For the 1960s there was a camping vignette, along with a teen dance set in 1964!
|"Stop! In the name of love..."~|
|"You know you make me want to SHOUT!"~|
What a blast - - so many of the fun songs of 1964 were played, such as I Want To Hold Your Hand, Twist and Shout, The Nitty Gritty, Glad All Over, and a host of other hits, even including a few "oldies" from before that iconic Beatle year such as Why Do Fools Fall In Love and In The Still Of the Night.
The 1970s had a Bicentennial (1976) barbecue picnic, which I particularly liked for, as you probably know, that was one of my most favorite years of my lifetime...so filled with American History. And, as you also probably know, I collect Bicentennial items and have amassed a fair collection, the latest of which you will see in my next Passion for the Past posting on July 4 (2023):
Morgan checks out a magazine - not sure which one - from July 1976 while her "parents" prepare the food for the Bicentennial picnic.
Yep---she could have been one of my high school classmates, if you go by
how she is dressed!
|I even got in on the Bicentennial fun!|
I never had a Bicentennial t-shirt, so I found one on Amazon and wore it this day---
I never got to go to Greenfield Village during the actual Bicentennial.
Well...here I am!
Now I'm here~!
The dance took place in the evening, from 7 to 9, and the Village closes right after. But after the final song ended and people were herding toward the exit, I turned in the opposite direction and took a quick trip to the far end because there was a certain picture I really wanted to snap.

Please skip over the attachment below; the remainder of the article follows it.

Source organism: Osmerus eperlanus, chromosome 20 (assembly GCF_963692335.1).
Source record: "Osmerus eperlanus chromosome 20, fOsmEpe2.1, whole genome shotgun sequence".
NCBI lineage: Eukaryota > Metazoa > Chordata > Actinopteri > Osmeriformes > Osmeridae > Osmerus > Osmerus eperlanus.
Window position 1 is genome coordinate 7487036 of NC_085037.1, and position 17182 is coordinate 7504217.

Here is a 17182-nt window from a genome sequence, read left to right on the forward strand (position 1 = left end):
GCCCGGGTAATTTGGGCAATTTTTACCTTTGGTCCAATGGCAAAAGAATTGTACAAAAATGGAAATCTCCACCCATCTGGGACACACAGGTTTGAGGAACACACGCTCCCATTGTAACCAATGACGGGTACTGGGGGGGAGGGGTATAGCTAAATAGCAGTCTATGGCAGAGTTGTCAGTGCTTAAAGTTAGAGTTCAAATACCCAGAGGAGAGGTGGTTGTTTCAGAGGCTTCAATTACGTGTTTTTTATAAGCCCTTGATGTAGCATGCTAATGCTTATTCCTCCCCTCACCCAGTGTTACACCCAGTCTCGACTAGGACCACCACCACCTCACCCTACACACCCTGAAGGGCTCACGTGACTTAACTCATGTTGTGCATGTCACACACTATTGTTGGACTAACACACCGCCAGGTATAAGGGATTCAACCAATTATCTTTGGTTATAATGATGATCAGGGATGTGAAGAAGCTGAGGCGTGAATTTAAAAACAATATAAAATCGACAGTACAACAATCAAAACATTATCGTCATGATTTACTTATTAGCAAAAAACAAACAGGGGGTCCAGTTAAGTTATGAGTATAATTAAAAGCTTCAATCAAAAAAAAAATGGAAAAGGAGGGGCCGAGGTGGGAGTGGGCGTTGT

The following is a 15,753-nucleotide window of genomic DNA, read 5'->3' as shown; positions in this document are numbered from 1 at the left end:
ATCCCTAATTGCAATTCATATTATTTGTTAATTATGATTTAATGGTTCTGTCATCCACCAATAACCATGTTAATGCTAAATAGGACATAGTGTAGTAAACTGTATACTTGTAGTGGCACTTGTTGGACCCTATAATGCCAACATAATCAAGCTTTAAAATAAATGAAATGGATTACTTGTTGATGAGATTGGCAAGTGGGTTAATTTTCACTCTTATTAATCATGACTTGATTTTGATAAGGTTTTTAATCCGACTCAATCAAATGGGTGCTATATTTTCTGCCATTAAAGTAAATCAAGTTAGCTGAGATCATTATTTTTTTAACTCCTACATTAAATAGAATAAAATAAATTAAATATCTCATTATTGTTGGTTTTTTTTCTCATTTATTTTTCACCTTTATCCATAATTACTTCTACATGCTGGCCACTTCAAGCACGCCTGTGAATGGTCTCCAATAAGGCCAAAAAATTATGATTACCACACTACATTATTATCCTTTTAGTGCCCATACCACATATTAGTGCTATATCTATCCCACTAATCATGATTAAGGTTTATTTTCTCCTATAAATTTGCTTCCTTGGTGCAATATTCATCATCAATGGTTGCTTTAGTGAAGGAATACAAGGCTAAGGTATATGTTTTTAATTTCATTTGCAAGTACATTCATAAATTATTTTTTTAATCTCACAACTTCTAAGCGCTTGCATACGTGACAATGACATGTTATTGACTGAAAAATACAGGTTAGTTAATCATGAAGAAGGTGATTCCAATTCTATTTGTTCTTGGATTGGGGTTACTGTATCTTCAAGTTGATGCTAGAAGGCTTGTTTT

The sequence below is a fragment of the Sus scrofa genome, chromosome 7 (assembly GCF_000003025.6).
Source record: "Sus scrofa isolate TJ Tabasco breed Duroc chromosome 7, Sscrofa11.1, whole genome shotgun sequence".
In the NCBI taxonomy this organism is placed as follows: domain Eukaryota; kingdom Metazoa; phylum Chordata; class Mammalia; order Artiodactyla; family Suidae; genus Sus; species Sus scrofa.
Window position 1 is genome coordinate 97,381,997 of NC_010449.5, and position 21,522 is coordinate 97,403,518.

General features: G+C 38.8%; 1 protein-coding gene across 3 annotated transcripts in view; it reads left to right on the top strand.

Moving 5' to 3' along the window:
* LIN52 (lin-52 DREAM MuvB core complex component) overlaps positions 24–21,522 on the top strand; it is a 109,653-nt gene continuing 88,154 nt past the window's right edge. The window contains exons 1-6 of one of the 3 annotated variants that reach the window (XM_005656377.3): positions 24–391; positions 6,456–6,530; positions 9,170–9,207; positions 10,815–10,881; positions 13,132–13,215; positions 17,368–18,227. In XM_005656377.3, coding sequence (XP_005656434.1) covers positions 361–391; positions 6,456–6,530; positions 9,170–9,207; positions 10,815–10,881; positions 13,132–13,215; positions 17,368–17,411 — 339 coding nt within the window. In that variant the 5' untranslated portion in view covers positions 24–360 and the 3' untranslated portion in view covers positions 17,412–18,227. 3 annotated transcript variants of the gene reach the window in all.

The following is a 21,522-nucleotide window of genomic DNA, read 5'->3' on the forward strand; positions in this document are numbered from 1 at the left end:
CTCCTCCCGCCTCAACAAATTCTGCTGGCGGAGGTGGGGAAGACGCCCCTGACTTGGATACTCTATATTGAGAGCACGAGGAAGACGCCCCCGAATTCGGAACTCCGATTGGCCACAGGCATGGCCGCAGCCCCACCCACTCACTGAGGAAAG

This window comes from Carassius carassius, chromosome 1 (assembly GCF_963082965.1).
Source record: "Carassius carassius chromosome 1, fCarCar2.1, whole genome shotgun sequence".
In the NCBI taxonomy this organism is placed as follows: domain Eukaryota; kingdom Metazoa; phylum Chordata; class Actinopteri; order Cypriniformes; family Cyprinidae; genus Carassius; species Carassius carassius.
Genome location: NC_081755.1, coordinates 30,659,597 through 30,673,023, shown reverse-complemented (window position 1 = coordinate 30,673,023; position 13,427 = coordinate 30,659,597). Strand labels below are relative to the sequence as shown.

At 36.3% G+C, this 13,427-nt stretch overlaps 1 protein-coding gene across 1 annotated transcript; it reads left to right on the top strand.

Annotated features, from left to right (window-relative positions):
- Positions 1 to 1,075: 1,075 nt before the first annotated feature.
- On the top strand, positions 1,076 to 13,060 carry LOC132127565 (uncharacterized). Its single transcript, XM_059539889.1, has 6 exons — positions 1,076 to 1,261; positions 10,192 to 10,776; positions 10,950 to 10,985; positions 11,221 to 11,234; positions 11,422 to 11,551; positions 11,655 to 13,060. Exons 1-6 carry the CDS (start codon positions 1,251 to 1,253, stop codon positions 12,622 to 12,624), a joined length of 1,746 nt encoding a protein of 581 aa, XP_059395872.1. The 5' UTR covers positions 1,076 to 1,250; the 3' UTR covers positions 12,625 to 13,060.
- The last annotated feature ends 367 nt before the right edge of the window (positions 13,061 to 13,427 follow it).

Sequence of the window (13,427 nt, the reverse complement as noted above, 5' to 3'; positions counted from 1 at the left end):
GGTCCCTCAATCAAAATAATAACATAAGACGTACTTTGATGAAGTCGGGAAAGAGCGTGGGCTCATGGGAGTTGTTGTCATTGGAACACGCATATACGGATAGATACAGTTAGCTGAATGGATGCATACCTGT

I also snapped a few while huffing on down:
I would like to take another in this same location, but hopefully under heavy, thick, gray skies...perhaps in the autumn time of the year when shadows come out to play. I am just looking for those magical shots that I have pictured in my head.
|The Edison Office and the Edison Laboratory, both exact reproductions of the originals as they once sat in Menlo Park, New Jersey in the 1870s, had an interesting feel as the sun set and the old-time street lights came on.|
Worried that the wrought iron entry & exit gates would be shut and locked before I had a chance to leave, I quickened my step to make it to the Cotswold Cottage, originally built in England around 1620.
You see, I've greatly enjoyed watching Tudor Farm and Vikings and the like on TV, so this is as close to buildings from that period that I can actually physically be near, and in my mind I have photographic ideas:
|This was one such idea of the dovecote and the barn...|
|And then, roughly from the same location, as the sun set, I took this.|
I practically jogged all the way down for this shot (and a few others like it)!
The Motor Muster is quite an adventure through the mid-20th century, as you can see. And, though it can make one feel old (were the 1970s really 50 years ago??), I must say I do enjoy seeing "my time" in time (yeah, the '70s were my teen years).
And maybe next year I'll go to Motor Muster both days: day one for the scenarios, and day two for the cars! There's just too much going on for only one day!
Until next time, see you in time.
This post is more on car culture and cars. American Graffiti comes to life!